Wednesday, July 29, 2009
Well, we had a busy day of tests and who knew that the most stressful appointment of the day would be with the social worker?
Dr. Barlogie, the head doctor in charge of the Myeloma Clinic and all the research performed here over the last twenty years, is the doctor who will be seeing us on Friday afternoon. He will give us all the information from the many tests done this week and their recommended treatment plan. His RN took us over to see the social worker today and she told us that she doesn't know for sure what Dr. Barlogie's plans are but that she feels fairly sure that he will want to start treatment on Tanner this Saturday. Tanner asked her if we couldn't go home at least over the weekend to get some clothes and she told him that she didn't think so.
When they arranged the appointments for us to come down this week, they told us they would need us initially five days - and now it looks like they will want us to stay here a minimum of three months - with him only going home for short periods of time even then.
We asked about them setting Tanner up with a treatment plan here and letting us go home and have it implemented in Fort Worth with return trips to Little Rock to be monitored. She said no - not for many months because Dr. Barlogie will want to do two stem cell procedures on Tanner and he will have to stay here without leaving for at least three months. She even went on to say that the time could go on anywhere from six months to a year.
Somehow Tanner seems to think they said he might get to go home for a week in about a month but I remember her as saying he wouldnt be able to go anywhere for three months. This example of us us all remembering conversations differently has resulted in his dad and step mom going tonight to buy a tape recorder.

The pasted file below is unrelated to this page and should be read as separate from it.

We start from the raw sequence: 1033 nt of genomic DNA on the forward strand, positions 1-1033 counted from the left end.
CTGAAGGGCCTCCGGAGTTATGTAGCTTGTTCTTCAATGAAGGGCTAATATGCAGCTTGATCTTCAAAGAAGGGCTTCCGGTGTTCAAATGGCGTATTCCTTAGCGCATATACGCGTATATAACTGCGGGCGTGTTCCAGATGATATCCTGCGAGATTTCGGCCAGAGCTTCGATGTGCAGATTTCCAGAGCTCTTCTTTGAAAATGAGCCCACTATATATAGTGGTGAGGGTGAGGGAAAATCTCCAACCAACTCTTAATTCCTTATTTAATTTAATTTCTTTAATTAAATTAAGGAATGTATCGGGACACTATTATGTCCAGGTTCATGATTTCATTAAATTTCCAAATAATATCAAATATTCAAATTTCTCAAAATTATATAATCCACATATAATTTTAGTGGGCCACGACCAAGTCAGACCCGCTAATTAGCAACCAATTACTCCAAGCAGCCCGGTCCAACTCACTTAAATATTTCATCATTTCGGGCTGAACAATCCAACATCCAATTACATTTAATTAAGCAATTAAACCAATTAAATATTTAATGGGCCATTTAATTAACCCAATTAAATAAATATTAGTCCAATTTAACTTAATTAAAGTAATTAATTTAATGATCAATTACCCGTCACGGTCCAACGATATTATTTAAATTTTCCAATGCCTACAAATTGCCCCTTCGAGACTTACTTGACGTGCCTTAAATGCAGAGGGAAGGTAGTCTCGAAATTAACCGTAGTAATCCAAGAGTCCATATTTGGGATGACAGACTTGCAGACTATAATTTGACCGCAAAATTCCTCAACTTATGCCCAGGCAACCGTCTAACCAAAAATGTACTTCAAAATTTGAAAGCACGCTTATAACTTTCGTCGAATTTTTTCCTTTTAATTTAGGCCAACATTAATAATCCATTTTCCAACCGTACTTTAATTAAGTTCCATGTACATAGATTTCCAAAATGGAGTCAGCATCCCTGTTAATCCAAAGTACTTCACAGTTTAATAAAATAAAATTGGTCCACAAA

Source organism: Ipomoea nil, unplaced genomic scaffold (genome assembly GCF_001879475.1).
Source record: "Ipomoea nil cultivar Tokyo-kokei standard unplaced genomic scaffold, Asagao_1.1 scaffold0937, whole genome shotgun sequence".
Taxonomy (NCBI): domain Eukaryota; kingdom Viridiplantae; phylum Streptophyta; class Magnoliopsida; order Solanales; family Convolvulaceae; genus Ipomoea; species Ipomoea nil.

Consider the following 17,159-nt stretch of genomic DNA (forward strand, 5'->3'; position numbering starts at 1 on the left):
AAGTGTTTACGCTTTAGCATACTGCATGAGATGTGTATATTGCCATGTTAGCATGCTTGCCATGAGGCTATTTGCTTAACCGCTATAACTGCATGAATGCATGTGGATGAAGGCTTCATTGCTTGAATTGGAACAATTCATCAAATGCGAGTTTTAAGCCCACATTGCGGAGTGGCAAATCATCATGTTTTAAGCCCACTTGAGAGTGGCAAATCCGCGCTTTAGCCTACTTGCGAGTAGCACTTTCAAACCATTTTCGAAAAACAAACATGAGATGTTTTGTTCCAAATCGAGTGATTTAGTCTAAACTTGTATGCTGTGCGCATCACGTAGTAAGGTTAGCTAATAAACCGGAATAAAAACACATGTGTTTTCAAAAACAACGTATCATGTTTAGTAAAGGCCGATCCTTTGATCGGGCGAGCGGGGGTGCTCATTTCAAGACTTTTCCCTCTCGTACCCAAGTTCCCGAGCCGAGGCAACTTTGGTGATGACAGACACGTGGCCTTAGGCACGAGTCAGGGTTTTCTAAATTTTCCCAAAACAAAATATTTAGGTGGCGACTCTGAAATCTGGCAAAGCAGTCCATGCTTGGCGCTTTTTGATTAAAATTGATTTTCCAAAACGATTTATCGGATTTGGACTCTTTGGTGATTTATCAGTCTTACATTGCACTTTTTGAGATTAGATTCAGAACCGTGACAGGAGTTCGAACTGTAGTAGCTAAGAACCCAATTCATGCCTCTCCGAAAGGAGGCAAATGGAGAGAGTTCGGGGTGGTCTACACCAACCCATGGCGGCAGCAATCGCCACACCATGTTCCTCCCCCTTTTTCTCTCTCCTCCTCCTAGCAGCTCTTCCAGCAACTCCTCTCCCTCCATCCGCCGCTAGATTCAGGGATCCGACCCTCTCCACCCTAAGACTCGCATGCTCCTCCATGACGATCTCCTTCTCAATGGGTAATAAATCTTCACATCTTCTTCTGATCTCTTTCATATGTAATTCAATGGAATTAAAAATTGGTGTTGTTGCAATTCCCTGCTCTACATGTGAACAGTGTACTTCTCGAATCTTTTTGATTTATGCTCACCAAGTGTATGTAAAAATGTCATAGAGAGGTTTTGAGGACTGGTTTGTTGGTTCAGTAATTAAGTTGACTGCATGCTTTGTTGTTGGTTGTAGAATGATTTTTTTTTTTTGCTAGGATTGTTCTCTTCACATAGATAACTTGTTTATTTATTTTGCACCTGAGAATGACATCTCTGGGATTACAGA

Anyway, the social worked asked us what our greatest concerns were and I told her, of course, my greatest concern is getting Tanner the treatment he needs and then the next concern was going to be how we were going to survive in Little Rock and not lose everything we've got back home. She talked to us about finding different grants available to cancer patients - and then she talked to me about job opportunities in Arkansas. She asked if some of us could eventually take shifts up here in Arkansas so that not just one of us will have to be here with Tanner all of the time. I told her that I was sure that myself, step-mom, and granny could all take turns staying here but that I just couldn't bring myself to leave Tanner right here at first until I see what treatments are being set up and how he handles them - and I definitely will want to be with him when they do the stem cell treatments. That's just the mom in me.
Tanner is worried about what this will do to our jobs and our lives at home - but I tell him our number one priority is his health. Of course, when I talked with Bruce, he tells me not to worry and that we will work this out and that they will see what they can do to set me up with a "remote" office. I don't know what I would do without my PIE family and at this point, I'm just going to trust that this will all work out.
The social worker has given us paperwork about different grants and we are about to get started with that process. I was also told that Gibson's, the general store that Tanner use to work for, is setting up collection jars in their store in Weatherford. Many of our family and friends have been so generous to us with hotel points, food, funds, and support - I can't even begin to express our gratitude.
At first, all we could worry about was Tanner's health and now the reality of insurance and where and how we are going to live has also been introduced into the picture. I have an aunt who lives here in Benton, about thirty minutes from the hospital, and she has offered me the use of her home until we see what housing we qualify for near the hospital. I have to trust that this will all work out. If there's one thing I've learned over they years, "things" seem to work out. We just have to focus on the goal of getting Tanner well. He's my sweet baby boy.